London, July 29 (IANS) Researchers have identified a protein that can help detect the earliest signs of ovarian cancer which begins in the female organs that produce eggs (ovaries) and is usually difficult to diagnose because it grows virtually unseen into the abdominal cavity.
If detected early enough, the deadly cancer in the ovaries responds well to chemotherapy. However, once it spreads, it becomes resistant to chemotherapy and is far more likely to kill, the researchers said.
“Ovarian cancer can be undetectable for up to four years and only a third of people with the cancer get an early diagnosis,” said Ahmed Ahmed, Professor at the Oxford University.
The findings showed that levels of a protein called SOX2 are much higher in the fallopian tubes of people with ovarian cancer.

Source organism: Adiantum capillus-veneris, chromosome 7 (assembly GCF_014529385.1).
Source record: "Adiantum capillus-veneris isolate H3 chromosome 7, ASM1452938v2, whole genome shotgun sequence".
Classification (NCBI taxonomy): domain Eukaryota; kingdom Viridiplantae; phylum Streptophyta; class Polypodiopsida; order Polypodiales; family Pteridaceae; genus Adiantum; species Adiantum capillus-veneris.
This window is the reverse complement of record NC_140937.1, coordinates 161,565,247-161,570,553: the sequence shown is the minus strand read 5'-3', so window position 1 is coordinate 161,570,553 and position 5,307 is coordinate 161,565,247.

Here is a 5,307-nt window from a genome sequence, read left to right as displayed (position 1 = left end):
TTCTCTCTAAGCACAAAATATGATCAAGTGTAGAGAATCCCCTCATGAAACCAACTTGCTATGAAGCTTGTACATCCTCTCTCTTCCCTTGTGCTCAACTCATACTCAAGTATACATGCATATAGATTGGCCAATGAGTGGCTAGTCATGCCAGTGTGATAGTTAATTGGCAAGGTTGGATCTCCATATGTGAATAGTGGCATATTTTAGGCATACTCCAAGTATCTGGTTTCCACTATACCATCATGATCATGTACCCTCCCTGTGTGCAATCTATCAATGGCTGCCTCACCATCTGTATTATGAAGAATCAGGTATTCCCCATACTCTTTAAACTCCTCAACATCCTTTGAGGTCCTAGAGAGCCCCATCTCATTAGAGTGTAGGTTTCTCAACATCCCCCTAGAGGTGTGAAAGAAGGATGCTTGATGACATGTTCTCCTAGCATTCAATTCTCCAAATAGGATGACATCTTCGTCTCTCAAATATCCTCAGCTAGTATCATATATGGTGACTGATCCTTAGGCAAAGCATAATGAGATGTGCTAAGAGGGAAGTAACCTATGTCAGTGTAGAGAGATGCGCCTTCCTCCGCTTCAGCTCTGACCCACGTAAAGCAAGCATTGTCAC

“A test for SOX2 could not only help detect cancers early but in some cases would enable us to detect a tumour before it becomes cancerous,” Ahmed added.
Further, SOX2 levels is also higher in some people who are at high risk of developing ovarian cancer such as those with inherited mutations in BRCA1 and BRCA2 genes.
Early treatment hugely improves the odds for patients, so early detection is essential. However, there is still a lot of work to be done because detecting SOX2 in the fallopian tubes is not an easy task, said the paper published in the online journal EbioMedicine.